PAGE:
Kirkegaard researched and developed new acoustic materials such as an engineered fabric ceiling canopy of Nomex fiber that has a weave which allows for the balanced reflection of mid and high frequencies yet lower frequencies partially "flow" through the fabric providing the presence of reflection and acoustic reverberation time. This groundbreaking use of the acoustic fabric Nomex is the largest installation in the U.S.

This isn't the only acoustically innovative feature in the hall; there are a carefully arranged mixture of convex and concave cast stone panels along the upper side walls while the walls at the rear of the side galleries are covered with mostly convexly shaped Gypsum panels. At stage level convex-shaped sidewalls, with maple and wenge wood millwork, spread sound by their long radius curved shape. The use of this craftsmen-machined finish is highly articulated on the upstage wall to diffuse sound. Through the use of adjustable absorptive banners, audience members will be able to experience just the right amount of reverberation based on the type of performance in the space. None of these acoustic advancements sacrifice the musician's ability to hear themselves or each other but rather enhance the pleasure of performing in the space. J.R. Clancy provided line shaft hoists for the movable ceiling panels, acoustic panel hoists, and acoustic tracks and drapes, and a control system for all of these elements, while Adirondack Scenic, Inc., of Argyle, N.Y., was the tile and cloth installer. Limelight Productions of Lee, Massachusetts provided Robert Juliat followspots, a large inventory of Selecon and ETC Source 4 fixtures, a Rosco Delta Hazer, LeMaitre fog machine, hundreds of feet of Thomas Truss and custom-fabricated stage curtains.

"It's exciting to be involved in an experimental project like EMPAC," says Michael Murphy, J.R. Clancy executive vice president. "The finished spaces provide artists with new levels of flexibility to apply imagination and creativity to their performances."

In the 400-seat theatre, projection screens and speakers can be mounted to the framing of the side galleries allowing full immersion in virtual environments.

Empty Digital Space

The 400-seat theatre space has a 40-foot-by-80-foot stage and a 70-foot fly tower that provides a very rare facility for experimental artists. Fisher Dachs ensured that it met the high standards of professional companies that may be in residence at EMPAC while offering an extraordinary resource for Rensselaer's student performers. J.R. Clancy was contracted by Turner Construction to provide the rigging systems. Clancy's work included all the detailed design and engineering of the rigging equipment, manufacturing and purchasing the equipment, as well as responsibility for the project management. Pook, Diemont & Ohl was the installation subcontractor for all four spaces. The design of the space allows for movable seating at the parterre level, along the sides, so the configuration of the theatre can be a proscenium space or extend the playing area along the sides of the audience. The theatre can be used with or without its orchestra pit and since the framing of the side galleries accommodates the attachment of projection screens and loudspeakers so the audience can also be immersed in virtual environments.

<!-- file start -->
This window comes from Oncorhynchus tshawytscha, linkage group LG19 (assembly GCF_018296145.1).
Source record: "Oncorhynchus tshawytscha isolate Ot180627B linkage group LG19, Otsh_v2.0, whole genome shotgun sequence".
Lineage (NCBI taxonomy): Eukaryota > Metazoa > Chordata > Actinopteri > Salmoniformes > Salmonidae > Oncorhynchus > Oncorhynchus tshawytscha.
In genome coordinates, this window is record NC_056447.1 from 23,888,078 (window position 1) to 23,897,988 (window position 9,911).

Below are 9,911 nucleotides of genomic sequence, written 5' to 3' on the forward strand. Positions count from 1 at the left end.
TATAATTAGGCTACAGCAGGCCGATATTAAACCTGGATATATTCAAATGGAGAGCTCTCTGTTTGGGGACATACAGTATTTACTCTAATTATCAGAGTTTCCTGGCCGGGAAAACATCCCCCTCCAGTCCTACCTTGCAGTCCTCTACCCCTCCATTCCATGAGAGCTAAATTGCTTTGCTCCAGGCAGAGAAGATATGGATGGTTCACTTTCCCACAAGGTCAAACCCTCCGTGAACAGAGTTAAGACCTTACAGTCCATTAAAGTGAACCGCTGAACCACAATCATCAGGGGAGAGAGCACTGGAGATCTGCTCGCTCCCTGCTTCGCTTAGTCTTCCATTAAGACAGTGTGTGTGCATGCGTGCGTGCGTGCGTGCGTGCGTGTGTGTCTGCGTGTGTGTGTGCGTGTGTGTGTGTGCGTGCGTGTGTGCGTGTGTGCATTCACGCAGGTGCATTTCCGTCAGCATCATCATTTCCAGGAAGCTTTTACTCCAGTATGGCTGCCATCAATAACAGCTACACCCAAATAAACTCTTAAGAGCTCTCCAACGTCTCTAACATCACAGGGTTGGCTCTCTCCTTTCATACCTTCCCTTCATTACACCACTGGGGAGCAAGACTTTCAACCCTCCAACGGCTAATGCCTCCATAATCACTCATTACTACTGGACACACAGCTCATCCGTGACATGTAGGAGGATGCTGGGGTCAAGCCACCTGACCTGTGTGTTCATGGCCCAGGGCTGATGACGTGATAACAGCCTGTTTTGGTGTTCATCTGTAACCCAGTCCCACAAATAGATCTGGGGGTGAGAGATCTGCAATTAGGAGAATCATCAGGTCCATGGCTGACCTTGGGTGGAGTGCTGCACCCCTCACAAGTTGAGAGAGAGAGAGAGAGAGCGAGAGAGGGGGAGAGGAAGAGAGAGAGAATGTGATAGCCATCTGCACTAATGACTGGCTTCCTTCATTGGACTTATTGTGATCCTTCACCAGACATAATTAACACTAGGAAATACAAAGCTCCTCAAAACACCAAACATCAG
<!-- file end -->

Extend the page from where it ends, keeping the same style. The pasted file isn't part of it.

The theatre includes a 33-foot-high-by 60-foot wide steel-framed fire curtain with a counterweight assisted line shaft, 22 motorized sets with 2,000 lbs and a speed range of 0 240 FPM using custom hoists manufactured by Clancy. The theatre and studio theatres also use point hoists (motorized spot lines). The hoists are at fixed locations, with a system of movable, swiveling spot blocks. These can be mounted anywhere on the grid, allowing the user to place spotlines as needed.

Studio 2 is optimized for music performance and recording with tunable 2'x2' glass fiber reinforced gypsum cast acoustic panels.

The attention to acoustic detail carries through into this more straightforward but no less technically advanced space. The black box-style Studio 1 can host music but is optimized for scientific visualization, multi-screen and immersive performances, and dance. The physical space itself can all but disappear; with video projection taking place on all sides beneath a 40-foot ceiling that features a walk-able theatrical grid over the entire surface of the room. The walls are composed of acoustically shaped panels.

"The joy in this project, beyond the opportunity and the challenge of pushing the technology and getting to develop new materials to achieve our goals, was that it started with the President Jackson and the board of trustees," states Larry Kirkegaard, president and principal acoustician of Kirkegaard Associates. "They were excited about the project, they understood not just what it would mean to the campus but the effect of the arts on the sciences, the informing of the art by the science and the creativity; connectivity that allows the merging of the disciplines. It was an astounding project, every step along the way we were challenged and inspired by the Rensselaer team led by Johannes."

EMPAC is sure to continue inspiring with an opening season that includes works by The Wooster Group, Toronto-based Workspace Unlimited, The OpenEnded Group, and the premiere of a series of Dance Movies. However, EMPAC offers audiences an experiential performance simply upon entering the building.



Immersive Art: Surrounded by Science, Art Flourishes
Stage Directions
by Michael Eddy